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According to the documentation at http://msdn.microsoft.com/en-us/library/aa394102%28VS.85%29.aspx this property may assume the following string values:

"X86-based PC"
"MIPS-based PC"
"Alpha-based PC"
"Power PC"
"SH-x PC"
"StrongARM PC"
"64-bit Intel PC"
"64-bit Alpha PC"
"Unknown"
"X86-Nec98 PC"

Most of it is pretty obvious, but what is "X86-Nec98"? Is it some odd Japanese machine that requires a specialized version of Windows? Does it use a normal Intel-compatible processor?

"SH-x" is unknown to me also.

Edit: I'm developing a C# class to collect system information via WMI and I need to understand all possible returned values.

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1 Answer 1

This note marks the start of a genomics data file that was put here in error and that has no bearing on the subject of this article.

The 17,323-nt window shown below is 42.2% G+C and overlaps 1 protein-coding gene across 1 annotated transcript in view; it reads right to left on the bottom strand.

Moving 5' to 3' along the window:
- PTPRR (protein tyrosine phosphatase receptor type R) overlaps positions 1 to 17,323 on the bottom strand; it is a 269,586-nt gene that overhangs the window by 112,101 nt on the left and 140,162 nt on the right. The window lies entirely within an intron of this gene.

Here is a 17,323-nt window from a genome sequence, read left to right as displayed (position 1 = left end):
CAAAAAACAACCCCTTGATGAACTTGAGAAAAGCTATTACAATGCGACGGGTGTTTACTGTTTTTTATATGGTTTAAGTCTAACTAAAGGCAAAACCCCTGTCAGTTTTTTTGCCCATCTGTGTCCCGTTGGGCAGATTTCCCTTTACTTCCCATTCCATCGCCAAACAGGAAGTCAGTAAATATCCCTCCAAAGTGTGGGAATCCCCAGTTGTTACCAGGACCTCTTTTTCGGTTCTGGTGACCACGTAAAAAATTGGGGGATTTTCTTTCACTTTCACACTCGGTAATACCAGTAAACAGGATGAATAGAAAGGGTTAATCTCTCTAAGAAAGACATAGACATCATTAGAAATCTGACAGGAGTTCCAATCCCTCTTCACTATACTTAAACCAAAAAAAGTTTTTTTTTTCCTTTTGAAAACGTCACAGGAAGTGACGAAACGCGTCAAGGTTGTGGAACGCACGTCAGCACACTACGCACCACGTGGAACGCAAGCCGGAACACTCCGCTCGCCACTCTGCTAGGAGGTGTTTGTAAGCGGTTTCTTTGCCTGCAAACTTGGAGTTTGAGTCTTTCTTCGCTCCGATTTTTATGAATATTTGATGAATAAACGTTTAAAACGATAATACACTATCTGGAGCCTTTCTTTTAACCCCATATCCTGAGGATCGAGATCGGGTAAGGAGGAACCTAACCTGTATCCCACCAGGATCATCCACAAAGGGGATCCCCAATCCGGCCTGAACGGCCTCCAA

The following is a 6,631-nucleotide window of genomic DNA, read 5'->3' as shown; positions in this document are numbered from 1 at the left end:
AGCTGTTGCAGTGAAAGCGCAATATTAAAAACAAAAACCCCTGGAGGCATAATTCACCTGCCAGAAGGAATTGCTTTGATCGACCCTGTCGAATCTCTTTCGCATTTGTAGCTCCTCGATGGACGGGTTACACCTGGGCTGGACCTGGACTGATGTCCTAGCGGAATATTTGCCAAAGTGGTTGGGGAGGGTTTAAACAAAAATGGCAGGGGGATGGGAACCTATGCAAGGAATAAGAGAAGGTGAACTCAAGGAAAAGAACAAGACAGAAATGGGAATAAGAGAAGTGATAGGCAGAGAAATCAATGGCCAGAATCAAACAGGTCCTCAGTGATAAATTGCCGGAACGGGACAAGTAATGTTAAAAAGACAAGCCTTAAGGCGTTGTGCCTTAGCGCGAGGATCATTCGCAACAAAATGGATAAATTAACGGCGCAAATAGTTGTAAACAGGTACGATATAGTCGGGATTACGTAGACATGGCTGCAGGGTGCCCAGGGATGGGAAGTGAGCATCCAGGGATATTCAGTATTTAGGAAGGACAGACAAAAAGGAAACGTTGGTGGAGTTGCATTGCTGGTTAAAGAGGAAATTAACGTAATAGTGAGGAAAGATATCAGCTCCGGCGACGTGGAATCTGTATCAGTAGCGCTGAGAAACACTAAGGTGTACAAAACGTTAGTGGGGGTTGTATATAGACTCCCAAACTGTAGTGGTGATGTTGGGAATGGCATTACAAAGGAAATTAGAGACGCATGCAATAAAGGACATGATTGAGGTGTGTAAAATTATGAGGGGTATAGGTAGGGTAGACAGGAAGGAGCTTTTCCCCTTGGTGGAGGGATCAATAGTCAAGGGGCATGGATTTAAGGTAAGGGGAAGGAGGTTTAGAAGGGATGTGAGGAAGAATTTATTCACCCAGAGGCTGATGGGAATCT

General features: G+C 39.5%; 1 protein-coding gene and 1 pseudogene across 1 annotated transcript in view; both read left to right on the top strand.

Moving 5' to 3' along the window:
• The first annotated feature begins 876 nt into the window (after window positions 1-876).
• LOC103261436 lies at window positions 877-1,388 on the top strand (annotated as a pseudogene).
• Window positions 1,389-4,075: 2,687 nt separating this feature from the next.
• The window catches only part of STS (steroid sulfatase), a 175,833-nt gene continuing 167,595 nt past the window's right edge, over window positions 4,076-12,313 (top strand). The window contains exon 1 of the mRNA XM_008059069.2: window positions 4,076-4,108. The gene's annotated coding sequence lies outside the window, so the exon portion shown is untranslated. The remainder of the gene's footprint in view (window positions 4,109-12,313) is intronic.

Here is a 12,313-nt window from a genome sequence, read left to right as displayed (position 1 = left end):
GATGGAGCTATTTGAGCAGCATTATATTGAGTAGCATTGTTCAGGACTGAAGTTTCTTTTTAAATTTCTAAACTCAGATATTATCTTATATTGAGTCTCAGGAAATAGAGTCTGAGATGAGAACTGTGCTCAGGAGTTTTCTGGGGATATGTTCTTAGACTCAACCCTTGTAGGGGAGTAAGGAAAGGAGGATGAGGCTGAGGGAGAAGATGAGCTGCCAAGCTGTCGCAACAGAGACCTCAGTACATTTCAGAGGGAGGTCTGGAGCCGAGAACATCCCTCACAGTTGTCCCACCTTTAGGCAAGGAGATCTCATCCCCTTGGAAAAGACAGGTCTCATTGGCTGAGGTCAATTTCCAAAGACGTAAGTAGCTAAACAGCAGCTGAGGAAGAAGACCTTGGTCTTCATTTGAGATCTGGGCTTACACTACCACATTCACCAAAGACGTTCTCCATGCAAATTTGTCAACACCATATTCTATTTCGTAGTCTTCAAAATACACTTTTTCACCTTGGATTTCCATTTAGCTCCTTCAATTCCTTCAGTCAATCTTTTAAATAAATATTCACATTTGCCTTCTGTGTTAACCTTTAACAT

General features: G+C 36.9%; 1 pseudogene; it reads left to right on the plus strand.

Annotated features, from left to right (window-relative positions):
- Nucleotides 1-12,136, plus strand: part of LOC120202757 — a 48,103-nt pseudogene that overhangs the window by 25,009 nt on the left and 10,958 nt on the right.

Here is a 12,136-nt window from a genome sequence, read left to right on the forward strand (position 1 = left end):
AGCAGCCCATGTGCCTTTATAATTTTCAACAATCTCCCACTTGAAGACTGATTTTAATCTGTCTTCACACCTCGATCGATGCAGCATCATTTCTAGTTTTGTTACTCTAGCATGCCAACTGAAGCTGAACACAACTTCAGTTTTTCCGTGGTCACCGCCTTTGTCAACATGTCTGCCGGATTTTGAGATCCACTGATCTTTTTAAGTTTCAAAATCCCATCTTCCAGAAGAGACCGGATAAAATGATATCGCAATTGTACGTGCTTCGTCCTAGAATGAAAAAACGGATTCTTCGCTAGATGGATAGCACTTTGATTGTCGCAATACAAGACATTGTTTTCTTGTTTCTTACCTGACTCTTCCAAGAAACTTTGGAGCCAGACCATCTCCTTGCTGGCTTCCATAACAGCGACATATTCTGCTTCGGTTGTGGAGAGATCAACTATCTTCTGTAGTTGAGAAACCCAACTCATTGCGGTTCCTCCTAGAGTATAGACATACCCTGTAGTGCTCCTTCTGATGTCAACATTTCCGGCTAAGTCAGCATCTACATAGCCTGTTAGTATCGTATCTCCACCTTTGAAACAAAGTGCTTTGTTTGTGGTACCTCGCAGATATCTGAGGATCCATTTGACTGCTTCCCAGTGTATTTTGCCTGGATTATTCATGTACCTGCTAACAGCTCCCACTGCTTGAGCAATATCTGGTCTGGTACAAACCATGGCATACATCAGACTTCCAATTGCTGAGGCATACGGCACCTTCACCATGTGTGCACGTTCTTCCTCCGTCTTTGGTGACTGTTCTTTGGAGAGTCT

up vote 2 down vote accepted

Many of those entries are for historical interest. Alpha support existed in NT 4 and NT 5 Betas but was dropped before the Windows 2000 name was introduced. Others reflect even older platforms.

If you are using Win32_ComputerSystem explicitly (rather than CIM_UnitaryComputerSystem or one of the other parent classes), you only need to deal with the architectures that Windows actually runs on today: x86, x64 & Itanium (add ARM if WinCE has WMI support).

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So, which of the above is Itanium? –  JCCyC Jul 3 '09 at 20:57
    
I wondered that as I wrote the answer. We know Windows Server is supported on Itanium, but the list looks like it has not been maintained. –  Richard Jul 3 '09 at 21:26

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